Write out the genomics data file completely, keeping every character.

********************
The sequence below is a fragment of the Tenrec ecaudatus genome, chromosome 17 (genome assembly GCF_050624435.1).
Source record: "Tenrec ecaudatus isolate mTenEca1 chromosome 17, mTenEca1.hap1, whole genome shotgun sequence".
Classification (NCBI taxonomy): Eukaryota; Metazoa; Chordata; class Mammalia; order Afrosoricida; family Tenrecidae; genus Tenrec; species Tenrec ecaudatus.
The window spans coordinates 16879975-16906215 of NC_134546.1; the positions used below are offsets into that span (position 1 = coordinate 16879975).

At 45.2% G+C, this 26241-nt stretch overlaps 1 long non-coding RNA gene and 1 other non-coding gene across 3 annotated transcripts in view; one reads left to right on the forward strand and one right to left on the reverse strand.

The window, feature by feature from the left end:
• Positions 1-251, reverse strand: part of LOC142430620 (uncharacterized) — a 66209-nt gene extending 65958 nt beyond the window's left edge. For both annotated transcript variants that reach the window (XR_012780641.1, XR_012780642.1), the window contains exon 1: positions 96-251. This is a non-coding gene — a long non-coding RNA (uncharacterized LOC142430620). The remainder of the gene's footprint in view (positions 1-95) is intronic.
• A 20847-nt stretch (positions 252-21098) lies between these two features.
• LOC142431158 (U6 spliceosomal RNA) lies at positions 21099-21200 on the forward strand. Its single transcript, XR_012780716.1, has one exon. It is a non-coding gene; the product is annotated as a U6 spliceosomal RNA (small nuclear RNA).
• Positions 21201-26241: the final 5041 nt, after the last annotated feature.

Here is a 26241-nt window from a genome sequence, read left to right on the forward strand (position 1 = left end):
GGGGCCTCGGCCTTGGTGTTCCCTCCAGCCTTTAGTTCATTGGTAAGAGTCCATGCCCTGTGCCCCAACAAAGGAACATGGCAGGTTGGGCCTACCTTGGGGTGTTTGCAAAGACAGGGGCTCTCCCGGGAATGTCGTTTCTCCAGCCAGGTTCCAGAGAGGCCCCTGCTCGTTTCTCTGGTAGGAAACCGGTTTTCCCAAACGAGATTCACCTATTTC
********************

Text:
The sequence below is a fragment of the Tenrec ecaudatus genome, chromosome 17 (genome assembly GCF_050624435.1).
Source record: "Tenrec ecaudatus isolate mTenEca1 chromosome 17, mTenEca1.hap1, whole genome shotgun sequence".
Classification (NCBI taxonomy): Eukaryota; Metazoa; Chordata; class Mammalia; order Afrosoricida; family Tenrecidae; genus Tenrec; species Tenrec ecaudatus.
The window spans coordinates 16879975-16906215 of NC_134546.1; the positions used below are offsets into that span (position 1 = coordinate 16879975).

At 45.2% G+C, this 26241-nt stretch overlaps 1 long non-coding RNA gene and 1 other non-coding gene across 3 annotated transcripts in view; one reads left to right on the forward strand and one right to left on the reverse strand.

The window, feature by feature from the left end:
• Positions 1-251, reverse strand: part of LOC142430620 (uncharacterized) — a 66209-nt gene extending 65958 nt beyond the window's left edge. For both annotated transcript variants that reach the window (XR_012780641.1, XR_012780642.1), the window contains exon 1: positions 96-251. This is a non-coding gene — a long non-coding RNA (uncharacterized LOC142430620). The remainder of the gene's footprint in view (positions 1-95) is intronic.
• A 20847-nt stretch (positions 252-21098) lies between these two features.
• LOC142431158 (U6 spliceosomal RNA) lies at positions 21099-21200 on the forward strand. Its single transcript, XR_012780716.1, has one exon. It is a non-coding gene; the product is annotated as a U6 spliceosomal RNA (small nuclear RNA).
• Positions 21201-26241: the final 5041 nt, after the last annotated feature.

Here is a 26241-nt window from a genome sequence, read left to right on the forward strand (position 1 = left end):
GGGGCCTCGGCCTTGGTGTTCCCTCCAGCCTTTAGTTCATTGGTAAGAGTCCATGCCCTGTGCCCCAACAAAGGAACATGGCAGGTTGGGCCTACCTTGGGGTGTTTGCAAAGACAGGGGCTCTCCCGGGAATGTCGTTTCTCCAGCCAGGTTCCAGAGAGGCCCCTGCTCGTTTCTCTGGTAGGAAACCGGTTTTCCCAAACGAGATTCACCTATTTC